Another DOT Screw Up!

Live near a freeway, or use any, ever, anywhere across the nation?

HOV lanes and access ramps are coming to your town/city/state.

Except they DON'T WORK.

● HOV lanes cause MORE CONGESTION
● HOV lanes cause MORE POLLUTION
● HOV lanes INCREASE ACCIDENTS AND FATALITIES
● HOV access ramps DELAY STREET TRAFFIC accommodating lights on overpasses
● HOV access ramps INCREASE CRIME, POLLUTION, NOISE, CONGESTION AND ACCIDENTS to residential neighborhoods

Why should you care about HOV lanes?
  1. Your half hour ride to work will increase to an hour or more while you sit in traffic jammed into the remaining regular lanes the 99% of us drive in.
  2. State and federal taxes are building HOV lanes instead of investing our tax dollars in improving our public transportation system, schools and other worthy projects.
  3. HOV lanes are being converted to TOLL lanes across the country, serving only those that can pay to avoid the excessive traffic the rest of us must sit in caused by losing a freeway lane to HOV.

High Occupancy Lanes (HOV) were originally meant to encourage carpooling and use of public transportation, reduce congestion and pollution. Nice idea, but most of us can't, won't, or don't carpool. Why?
● In most major metropolitan areas across this country, we work in the city and live in the suburbs, too far to bike to work.
● Public transportation is notoriously unreliable and often doesn’t take us where we need to go.
● We have a fierce sense of independence in the U.S., in love with our cars and the 'freedom' they provide.

Clearly, we're not likely to start carpooling en-mass anytime soon.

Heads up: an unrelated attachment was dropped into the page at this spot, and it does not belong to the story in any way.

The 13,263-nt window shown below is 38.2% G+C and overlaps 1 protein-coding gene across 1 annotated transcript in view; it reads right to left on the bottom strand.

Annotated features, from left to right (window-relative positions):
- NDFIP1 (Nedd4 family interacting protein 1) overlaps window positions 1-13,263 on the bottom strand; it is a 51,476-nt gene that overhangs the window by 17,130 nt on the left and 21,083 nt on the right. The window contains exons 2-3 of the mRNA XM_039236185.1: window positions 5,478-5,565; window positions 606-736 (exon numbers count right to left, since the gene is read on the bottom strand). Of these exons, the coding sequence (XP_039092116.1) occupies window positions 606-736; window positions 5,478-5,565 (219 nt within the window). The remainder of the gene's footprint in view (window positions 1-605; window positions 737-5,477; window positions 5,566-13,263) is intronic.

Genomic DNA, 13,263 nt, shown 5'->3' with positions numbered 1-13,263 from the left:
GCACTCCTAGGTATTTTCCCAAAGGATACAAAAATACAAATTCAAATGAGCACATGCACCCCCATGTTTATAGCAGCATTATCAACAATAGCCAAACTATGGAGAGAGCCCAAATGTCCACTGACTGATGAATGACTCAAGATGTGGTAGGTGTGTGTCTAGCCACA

HOV lanes have been around for 20 years now, yet 82% of the suburban workforce are still solo drivers, virtually the same percentage before HOV lanes.

Studies of HOV lane effectiveness are few and far between. Most are based on projections of future use, or deemed successful in their operations without accounting for their effect on the rest of the freeway, or on the communities with HOV access ramps added to suburban overpasses. Touted stats by Cal Trans and other state transportation agencies of increased speeds and vehicle throughput in the HOV lanes do NOT account for the overall increase in traffic congestion and delayed throughput of every other lane on the freeway where HOV lanes exist. Obvious to even the simplest of minds, shoving most freeway traffic into fewer or narrower lanes to accommodate HOV lanes will, and does increase traffic congestion, accidents and air pollution.


So why is the U.S. government throwing federal stimulus funds at your state department of transportation, cities and municipalities to build HOV lanes through your community?

'Shovel ready' HOV projects employ lots of people. Implementing HOV lanes cost hundreds of millions but support many jobs, regardless if workers are building yet another bridge to nowhere.

For their cut of the stimulus pie, CalTrans and their like, and state and local governments are willfully blind to the effects of HOV lanes on overall traffic congestion and pollution. They do few verifiable studies, pass on foundation-less claims to the press why this or that HOV lane isn't being utilized or is causing major traffic delays and a massive influx of complaints from drivers. Lazy reporters pass on the PR from CalTrans that ultimately supports more HOV lane implementation.